Which City?

Thursday, 23 June 2011

Star players score goals but the team wins the match

I surprise myself when I stray into sporting analogy. Since I played hockey in the fifth form, I'm not sure I've played another team game, and I walk out of the room when the football's on, yet the clarity of sporting references is easy to communicate, helping me to understand what I mean, so I hope it  helps you too, whether or not you like sport.

When a manager, or a school sports teacher puts a team together they are looking for a level of indiviudal skill and competence which will make an effective contribution to the team. You have to be good enough to make the team. This applies of course to senior teams in organisations.

Star players carry a premium, but you only need one or two on the side. The team as a whole needs the determination and stamina to work hard, attacking, defending, coping on a minute by minute basis with everything the oposition throws at them. They have to be competent as individuals, but they must be effective as a team.


So often senior people are recruited as individuals, star players who have performed well eslewhere, in another role or organisation. Many transfer their skills well, some don't - either not stepping up, or finding a different style difficult to adjust to.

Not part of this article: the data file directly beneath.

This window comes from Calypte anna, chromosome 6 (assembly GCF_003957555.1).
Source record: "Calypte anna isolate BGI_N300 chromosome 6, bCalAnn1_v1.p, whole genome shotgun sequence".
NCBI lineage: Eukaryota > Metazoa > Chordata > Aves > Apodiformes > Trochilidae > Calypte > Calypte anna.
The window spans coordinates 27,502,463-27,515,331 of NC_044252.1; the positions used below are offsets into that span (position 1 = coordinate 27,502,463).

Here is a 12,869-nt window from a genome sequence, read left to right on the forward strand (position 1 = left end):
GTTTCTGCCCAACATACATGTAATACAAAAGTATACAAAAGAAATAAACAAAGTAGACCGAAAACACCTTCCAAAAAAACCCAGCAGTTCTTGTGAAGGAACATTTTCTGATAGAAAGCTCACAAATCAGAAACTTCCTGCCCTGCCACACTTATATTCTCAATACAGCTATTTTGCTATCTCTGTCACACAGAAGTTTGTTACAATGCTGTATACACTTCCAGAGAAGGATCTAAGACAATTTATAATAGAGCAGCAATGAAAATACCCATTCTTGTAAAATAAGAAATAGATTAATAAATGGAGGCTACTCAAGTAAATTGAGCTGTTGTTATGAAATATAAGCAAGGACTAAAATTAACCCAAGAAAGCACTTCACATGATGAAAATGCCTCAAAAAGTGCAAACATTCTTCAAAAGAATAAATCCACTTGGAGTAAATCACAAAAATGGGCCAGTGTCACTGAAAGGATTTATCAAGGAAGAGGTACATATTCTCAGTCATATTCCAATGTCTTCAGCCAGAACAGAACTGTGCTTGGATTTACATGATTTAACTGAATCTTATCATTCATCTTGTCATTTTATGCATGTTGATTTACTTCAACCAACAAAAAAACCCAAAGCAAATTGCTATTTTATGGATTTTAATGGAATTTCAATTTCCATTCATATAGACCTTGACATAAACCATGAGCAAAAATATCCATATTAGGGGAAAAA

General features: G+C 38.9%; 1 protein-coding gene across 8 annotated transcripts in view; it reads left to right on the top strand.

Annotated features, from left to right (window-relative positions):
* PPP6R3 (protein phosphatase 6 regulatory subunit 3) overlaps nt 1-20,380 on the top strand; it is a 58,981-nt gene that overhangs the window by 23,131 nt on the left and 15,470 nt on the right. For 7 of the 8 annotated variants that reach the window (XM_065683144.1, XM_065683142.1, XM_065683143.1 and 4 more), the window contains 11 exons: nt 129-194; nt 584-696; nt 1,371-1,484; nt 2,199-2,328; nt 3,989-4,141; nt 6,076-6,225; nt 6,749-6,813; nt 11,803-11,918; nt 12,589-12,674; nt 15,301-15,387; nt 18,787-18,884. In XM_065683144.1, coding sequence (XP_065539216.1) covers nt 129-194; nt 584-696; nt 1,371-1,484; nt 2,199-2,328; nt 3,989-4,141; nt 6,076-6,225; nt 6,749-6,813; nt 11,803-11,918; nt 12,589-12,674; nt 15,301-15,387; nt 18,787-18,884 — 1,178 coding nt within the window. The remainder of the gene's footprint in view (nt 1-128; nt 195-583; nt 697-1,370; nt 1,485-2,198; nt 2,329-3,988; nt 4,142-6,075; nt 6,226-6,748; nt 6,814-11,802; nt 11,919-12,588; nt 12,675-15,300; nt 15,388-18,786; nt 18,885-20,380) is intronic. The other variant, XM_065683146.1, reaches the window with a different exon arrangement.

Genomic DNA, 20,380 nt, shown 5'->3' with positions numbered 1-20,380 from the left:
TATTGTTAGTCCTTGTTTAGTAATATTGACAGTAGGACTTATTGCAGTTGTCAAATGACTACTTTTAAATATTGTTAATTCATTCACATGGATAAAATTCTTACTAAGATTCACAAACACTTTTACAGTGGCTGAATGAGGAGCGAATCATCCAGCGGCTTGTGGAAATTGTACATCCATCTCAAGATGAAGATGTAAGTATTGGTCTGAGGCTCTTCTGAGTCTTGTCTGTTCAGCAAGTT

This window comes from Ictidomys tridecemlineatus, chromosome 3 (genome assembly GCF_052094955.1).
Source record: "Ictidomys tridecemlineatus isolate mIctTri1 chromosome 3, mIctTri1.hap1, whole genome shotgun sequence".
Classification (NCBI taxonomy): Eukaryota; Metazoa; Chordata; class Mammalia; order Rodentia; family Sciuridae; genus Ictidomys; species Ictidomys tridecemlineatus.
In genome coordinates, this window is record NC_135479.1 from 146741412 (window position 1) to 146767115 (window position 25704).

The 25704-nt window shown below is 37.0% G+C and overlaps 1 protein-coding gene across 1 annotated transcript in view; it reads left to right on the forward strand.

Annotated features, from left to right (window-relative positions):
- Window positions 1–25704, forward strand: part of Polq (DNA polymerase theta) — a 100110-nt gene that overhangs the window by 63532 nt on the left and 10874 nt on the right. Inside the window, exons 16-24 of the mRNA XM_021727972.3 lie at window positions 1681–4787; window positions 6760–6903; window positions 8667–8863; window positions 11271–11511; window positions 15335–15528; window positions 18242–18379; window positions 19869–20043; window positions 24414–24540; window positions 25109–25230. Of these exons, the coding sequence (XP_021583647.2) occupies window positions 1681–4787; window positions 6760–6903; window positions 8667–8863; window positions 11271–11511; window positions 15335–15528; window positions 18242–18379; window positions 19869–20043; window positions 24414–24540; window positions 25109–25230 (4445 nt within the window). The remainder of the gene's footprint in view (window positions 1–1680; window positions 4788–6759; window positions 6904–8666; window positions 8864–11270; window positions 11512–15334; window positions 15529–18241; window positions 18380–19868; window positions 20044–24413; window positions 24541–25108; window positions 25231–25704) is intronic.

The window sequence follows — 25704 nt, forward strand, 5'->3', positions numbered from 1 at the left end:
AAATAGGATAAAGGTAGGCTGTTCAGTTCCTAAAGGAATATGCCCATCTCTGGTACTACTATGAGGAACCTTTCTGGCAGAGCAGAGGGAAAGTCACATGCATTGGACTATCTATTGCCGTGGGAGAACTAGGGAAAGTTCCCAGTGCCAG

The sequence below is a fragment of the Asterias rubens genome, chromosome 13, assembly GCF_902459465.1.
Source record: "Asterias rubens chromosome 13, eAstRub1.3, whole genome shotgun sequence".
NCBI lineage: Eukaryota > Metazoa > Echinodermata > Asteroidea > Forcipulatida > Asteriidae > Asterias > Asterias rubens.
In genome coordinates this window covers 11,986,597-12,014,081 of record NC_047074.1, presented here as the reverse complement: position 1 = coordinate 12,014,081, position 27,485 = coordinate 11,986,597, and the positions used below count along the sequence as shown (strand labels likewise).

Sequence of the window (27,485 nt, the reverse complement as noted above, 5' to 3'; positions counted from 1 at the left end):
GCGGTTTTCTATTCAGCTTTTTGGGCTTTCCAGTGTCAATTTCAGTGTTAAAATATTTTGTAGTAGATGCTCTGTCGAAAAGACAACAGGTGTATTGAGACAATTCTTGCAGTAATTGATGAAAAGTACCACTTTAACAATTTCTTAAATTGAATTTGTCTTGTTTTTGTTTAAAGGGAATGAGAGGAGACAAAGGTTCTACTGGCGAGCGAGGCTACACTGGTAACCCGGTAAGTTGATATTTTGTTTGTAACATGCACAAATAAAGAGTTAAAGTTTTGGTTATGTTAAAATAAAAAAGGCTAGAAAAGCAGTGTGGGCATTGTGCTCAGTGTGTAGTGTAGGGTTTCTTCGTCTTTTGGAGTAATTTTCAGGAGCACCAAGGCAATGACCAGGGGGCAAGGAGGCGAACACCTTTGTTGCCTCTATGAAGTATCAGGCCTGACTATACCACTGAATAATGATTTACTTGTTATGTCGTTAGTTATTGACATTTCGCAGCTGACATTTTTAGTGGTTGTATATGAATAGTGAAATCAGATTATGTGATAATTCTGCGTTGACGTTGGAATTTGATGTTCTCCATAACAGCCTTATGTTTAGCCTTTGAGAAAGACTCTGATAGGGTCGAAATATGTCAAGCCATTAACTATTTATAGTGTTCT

Rarely is a team recruited together, with complementary skills and roles, with an emphasis on collaboration and shared objectives. Yet always, this is their function. I was once recruited to a  team where all six of us were brought in to create a new management board at the same time. We were all recruited individually, but on a common job description, so we shared similar characteristics, not always helpful for good team working. In Belbin terms we were mostly shapers, in Myers Briggs ENTJs almost to a person - competitive or what? Certainly we seemed to spend more time dodging one another than dealing with what was coming at us from outside.


The purpose of the team is to win the game. There aren't  (or shouldn't be) individual prizes.


So how do individuals, individually convened as a team rather than selected as such, harness their individual talents for the greater good. Here's some tips:


  1. Heads up, look around - if your head is down getting on with your own task, how can you know what your colleagues are doing, how can you help them or benefit from their help. Stop, communicate and listen as I think the song goes...
  2. Know yourself - understand and appreciate your own skills and strengths and let your colleagues know what you've got to offer. 
  3. Know your team - watch how your colleagues behave, what they enjoy, what they avoid. Play your strengths to their weakness, and vice versa, for the good of the team and the shared outcome
  4. Encourage, support and congratulate. Don't wait for the manager or Chief Executive to praise, be positive with your colleagues and feed off their support. Giver's gain, works every time.
At The Open Channel we believe in finding the strengths in individuals and teams, and in difficult times finding your strengths is the key to survival and success.

My colleague Steve Loraine is a real sports coach, I only write about it, but between us we can offer team and individual coaching to help you achieve your goals.



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